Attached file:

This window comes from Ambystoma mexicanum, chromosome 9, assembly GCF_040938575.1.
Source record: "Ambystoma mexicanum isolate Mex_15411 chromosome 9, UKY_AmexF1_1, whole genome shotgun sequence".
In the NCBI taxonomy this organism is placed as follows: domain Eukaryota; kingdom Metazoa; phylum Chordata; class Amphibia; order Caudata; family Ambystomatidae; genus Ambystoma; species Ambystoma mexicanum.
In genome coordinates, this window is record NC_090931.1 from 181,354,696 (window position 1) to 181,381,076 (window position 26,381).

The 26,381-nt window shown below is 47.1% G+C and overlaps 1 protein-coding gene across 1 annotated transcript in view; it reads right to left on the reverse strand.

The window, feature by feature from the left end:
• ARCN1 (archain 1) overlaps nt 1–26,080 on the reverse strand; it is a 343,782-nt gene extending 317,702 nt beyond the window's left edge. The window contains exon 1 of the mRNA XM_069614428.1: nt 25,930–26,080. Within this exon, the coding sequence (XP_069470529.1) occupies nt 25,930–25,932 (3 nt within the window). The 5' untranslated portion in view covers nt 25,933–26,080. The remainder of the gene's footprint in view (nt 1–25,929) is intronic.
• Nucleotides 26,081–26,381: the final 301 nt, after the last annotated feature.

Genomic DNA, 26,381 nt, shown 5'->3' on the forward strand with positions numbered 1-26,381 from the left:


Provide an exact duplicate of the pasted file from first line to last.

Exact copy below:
This window comes from Ambystoma mexicanum, chromosome 9, assembly GCF_040938575.1.
Source record: "Ambystoma mexicanum isolate Mex_15411 chromosome 9, UKY_AmexF1_1, whole genome shotgun sequence".
In the NCBI taxonomy this organism is placed as follows: domain Eukaryota; kingdom Metazoa; phylum Chordata; class Amphibia; order Caudata; family Ambystomatidae; genus Ambystoma; species Ambystoma mexicanum.
In genome coordinates, this window is record NC_090931.1 from 181,354,696 (window position 1) to 181,381,076 (window position 26,381).

The 26,381-nt window shown below is 47.1% G+C and overlaps 1 protein-coding gene across 1 annotated transcript in view; it reads right to left on the reverse strand.

The window, feature by feature from the left end:
• ARCN1 (archain 1) overlaps nt 1–26,080 on the reverse strand; it is a 343,782-nt gene extending 317,702 nt beyond the window's left edge. The window contains exon 1 of the mRNA XM_069614428.1: nt 25,930–26,080. Within this exon, the coding sequence (XP_069470529.1) occupies nt 25,930–25,932 (3 nt within the window). The 5' untranslated portion in view covers nt 25,933–26,080. The remainder of the gene's footprint in view (nt 1–25,929) is intronic.
• Nucleotides 26,081–26,381: the final 301 nt, after the last annotated feature.

Genomic DNA, 26,381 nt, shown 5'->3' on the forward strand with positions numbered 1-26,381 from the left: